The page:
I'll explain some more types of transitions you can make with volume in more detail later in this article.
Equalization is the second most important transition tool. EQ lets you either boost or cut the bass, mids, and treble. This lets you emphasize certain components of the current track playing.
You can use EQ to isolate and exaggerate areas and instruments by reducing others. Or you can use it to completely cut out parts of the track, for example, you might want to cut the incoming track's bass and only bring it back in when it gets to the drop, for maximum impact.
Just like volume, the timing of your EQ use is completely flexible. You can use it fast or slow, gradually or instantly.
A good way to think about EQ is that it controls the different "color" areas of your music. You don't want to clutter up your mix by having all the colors of two tracks at once, so use an EQ to control the balance between the outgoing track and the incoming tune.
For example, you can reduce the kick drums of the new track playing while the master track plays in full, to make sure that your low end isn't too cluttered.
Filters are similar to EQs, although they work and sound differently.
They are still concerned with the frequency spectrum, although they are more aggressive, are focused on removing entire areas of the frequency spectrum, and aren't used for boosting.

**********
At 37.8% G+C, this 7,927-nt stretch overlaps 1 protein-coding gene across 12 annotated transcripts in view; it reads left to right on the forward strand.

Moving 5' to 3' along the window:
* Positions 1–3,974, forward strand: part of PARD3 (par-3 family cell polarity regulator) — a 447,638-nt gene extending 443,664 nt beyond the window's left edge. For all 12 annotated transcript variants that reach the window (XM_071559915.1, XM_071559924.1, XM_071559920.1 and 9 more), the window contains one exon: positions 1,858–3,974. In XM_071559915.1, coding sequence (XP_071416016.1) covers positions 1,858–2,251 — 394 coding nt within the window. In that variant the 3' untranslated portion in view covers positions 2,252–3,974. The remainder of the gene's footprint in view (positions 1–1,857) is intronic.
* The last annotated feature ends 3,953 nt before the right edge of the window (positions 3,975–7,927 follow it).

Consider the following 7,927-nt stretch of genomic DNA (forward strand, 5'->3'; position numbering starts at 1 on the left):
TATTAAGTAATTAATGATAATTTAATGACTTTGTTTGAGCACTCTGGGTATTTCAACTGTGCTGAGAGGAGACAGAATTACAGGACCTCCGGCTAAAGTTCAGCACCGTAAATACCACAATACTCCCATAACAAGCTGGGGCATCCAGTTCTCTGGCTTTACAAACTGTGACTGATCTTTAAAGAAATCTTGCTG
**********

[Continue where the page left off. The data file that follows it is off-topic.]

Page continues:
Filters come in a few different types. The most common are low-pass filters (LPF) and high-pass filters (HPF).
Low pass filters start by cutting the high frequencies, making the sound darker and bass-focused the further you use the filter. If an LPF is 90% engaged, you will only hear the lowest part of the track, typically the bass line and kick drum.
High-pass filters are the opposite. They start by cutting the bass and mids and end up leaving only the high-frequency information at maximum filtration. You can use these to cut the bass, thinning out tracks and focusing on the vocals and percussion. At 90% engagement, an HPF will typically leave only the hi-hats and other sizzling high-frequency volume parts.
The way to remember the difference between these terms is: